As for finishing up the job yourself, that depends on your contract. If that is the direction you want to go, and it sounds like it makes sense, then you need to follow your contracts rules for breaking the contract. Usually their is a section in there for breech of contract that calls for a notice and period for cure. There also should be a mutual clause that allows for the contract to be broken mutually by both parties. Regardless, you need to follow the contract before you do anything on your own.

    Bookmark   August 25, 2007 at 11:24PM
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gertie2u2

Thank you for the very good advice. Since our contract specified completion date now long past, extensions at our pleasure, we have an easy out. I rather think the mutual agreement clause would also work since the contractor is as fed up with us as we are with him - we actually expect him to oversee his people! Imagine! And answer the phone when we call...on a weekday....at 9:30 am! I know...we are slave drivers! hehehe

Also, my husband has had a word with the inspector from the permit office, and they've volunteered to change our permit to homeowner - pays to be good little homeowners and permit absolutely everthing and do exactly what the inspector tells you to do I guess!

    Bookmark   August 26, 2007 at 12:07AM
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rodeo

Ah, welcome to our world. My husband and I just remarked on virtually the same situation. We've done so much ourselves, including building a barn with just one carpenter to assist us, (after the excavation and concrete were poured, mind you), that we thought we'd give ourselves the luxury of having someone else bring hydro and water to the barn. The electrician (a neighbour) didn't show up month after month after month. Our daughters attended school together, so we were treading carefully before saying "no more". The backhoe operator dumped rocks on our conduit and smashed them so that lines could not be pulled. We repaired that ourselves in ice cold pouring rain. The electrician, when he did show up, said he was shortchanged by the wholesaler on wire, and would have to move the entire system he'd just installed to accomodate the new barn. Guess who paid for that time? We then discovered he failed to obtain the permit he assured us he would look after. The "plumber" did such a bad soldering job in our basement that our daughter came home to find it flooded one evening. When we inspected the blown joint, the pipe had not even been fitted properly down over the shoulder of the joint, let alone adequately soldered. He also brought the water conduit to the barn and said "you can put the frost free hydrant in yourselves" The deep pit required for safe (ie wintertime) operation of the hydrant is exactly the work we had said we were going to pay someone else to do! The second electrician kept saying he wanted the job, but failed to show up for two months. The third electrician believes the workday starts at noon. We can't call him on it, as he is a volunteer firefighter in our rural region, but really...calls every morning???? We just can't contemplate finding another electrician at this point, so we humbly accept what help we get! However, we know the rest of the work lies with us. I wish I understood why it has to be like this.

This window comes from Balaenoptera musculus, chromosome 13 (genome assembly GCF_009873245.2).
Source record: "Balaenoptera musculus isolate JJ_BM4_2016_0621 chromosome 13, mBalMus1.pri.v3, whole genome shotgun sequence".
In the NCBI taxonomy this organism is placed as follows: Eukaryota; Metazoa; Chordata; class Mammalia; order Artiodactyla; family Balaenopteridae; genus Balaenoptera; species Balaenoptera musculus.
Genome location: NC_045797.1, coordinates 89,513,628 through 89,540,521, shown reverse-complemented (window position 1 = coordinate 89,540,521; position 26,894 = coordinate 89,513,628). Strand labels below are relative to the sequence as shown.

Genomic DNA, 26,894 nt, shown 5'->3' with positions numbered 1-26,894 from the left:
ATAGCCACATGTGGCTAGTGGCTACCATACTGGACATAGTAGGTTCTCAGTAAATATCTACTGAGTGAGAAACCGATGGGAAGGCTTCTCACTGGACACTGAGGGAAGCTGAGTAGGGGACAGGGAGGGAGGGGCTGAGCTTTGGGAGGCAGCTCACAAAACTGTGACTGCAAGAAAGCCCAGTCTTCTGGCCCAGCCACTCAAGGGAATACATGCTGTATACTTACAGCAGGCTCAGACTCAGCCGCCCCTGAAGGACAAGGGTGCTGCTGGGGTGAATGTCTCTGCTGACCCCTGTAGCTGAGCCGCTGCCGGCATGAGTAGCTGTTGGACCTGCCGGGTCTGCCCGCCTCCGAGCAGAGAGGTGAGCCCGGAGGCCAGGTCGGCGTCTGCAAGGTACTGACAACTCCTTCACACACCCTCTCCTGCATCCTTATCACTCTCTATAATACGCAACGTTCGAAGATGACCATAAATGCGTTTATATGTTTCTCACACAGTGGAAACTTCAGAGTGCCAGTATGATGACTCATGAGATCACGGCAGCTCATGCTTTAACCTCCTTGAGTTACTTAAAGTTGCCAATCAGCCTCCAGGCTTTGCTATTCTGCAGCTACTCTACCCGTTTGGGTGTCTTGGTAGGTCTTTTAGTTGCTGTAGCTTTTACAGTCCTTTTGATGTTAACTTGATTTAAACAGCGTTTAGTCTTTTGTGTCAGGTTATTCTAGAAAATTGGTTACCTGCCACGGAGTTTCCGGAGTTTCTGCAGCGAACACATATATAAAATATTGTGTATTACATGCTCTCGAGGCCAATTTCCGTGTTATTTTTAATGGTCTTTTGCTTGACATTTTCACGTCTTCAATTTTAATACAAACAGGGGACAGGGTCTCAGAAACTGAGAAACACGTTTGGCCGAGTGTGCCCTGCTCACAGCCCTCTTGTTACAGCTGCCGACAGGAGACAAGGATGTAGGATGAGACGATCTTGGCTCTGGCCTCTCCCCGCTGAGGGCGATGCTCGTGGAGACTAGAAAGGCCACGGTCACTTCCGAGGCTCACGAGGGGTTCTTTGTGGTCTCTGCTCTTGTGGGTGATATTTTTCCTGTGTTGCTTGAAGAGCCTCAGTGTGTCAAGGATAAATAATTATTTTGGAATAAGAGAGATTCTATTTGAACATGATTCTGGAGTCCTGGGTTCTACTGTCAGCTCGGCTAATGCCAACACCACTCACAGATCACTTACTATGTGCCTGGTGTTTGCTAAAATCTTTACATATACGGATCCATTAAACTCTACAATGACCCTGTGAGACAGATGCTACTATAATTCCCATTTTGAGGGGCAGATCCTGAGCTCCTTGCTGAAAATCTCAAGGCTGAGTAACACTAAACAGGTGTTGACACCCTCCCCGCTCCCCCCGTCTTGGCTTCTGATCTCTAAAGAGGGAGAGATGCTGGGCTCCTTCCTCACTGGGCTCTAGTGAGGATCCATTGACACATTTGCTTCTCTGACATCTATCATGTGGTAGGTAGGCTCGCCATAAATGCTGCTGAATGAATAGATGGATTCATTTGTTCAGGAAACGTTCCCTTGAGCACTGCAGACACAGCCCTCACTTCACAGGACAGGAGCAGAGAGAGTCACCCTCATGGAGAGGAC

Bookmark   August 31, 2007 at 12:34PM
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klimkm

Yes, we put a second story addition on using a general contractor. This guy was such a bad project manager. He knew the trades like no tomorrow, but an awful businessman, turns out when we put the deposit down for him to start our job. He took it, left for 3 months, used it to pay someone for some other thing.

Finally after 3 months they started the job. But we had "stalls" where he would disappear for a week or two with no getting in touch with him. We finally threatened a lawyer. Then we finally ended up having to sign our last check for $25,000 over to his drywaller sub because he owed him that much money.

Entire job took 10 months, it was supposed to be 3.

And we insisted on a release of lien, good because no doubt this guy was in debt to everybody.

DH ended up GCing the most of the project this contractor was so ineffectual. I think next time we could try and do it ourselves. As well as the second story, over the 15 years we owned this home, we have remodeled every single room.

Showing up that late - Noon - is unacceptable. A reliable trademan as well as a good businessman is worth his weight in gold. They are THAT much in demand. We all could write a book about our experiences remodeling that's for sure.

    Bookmark   August 31, 2007 at 2:48PM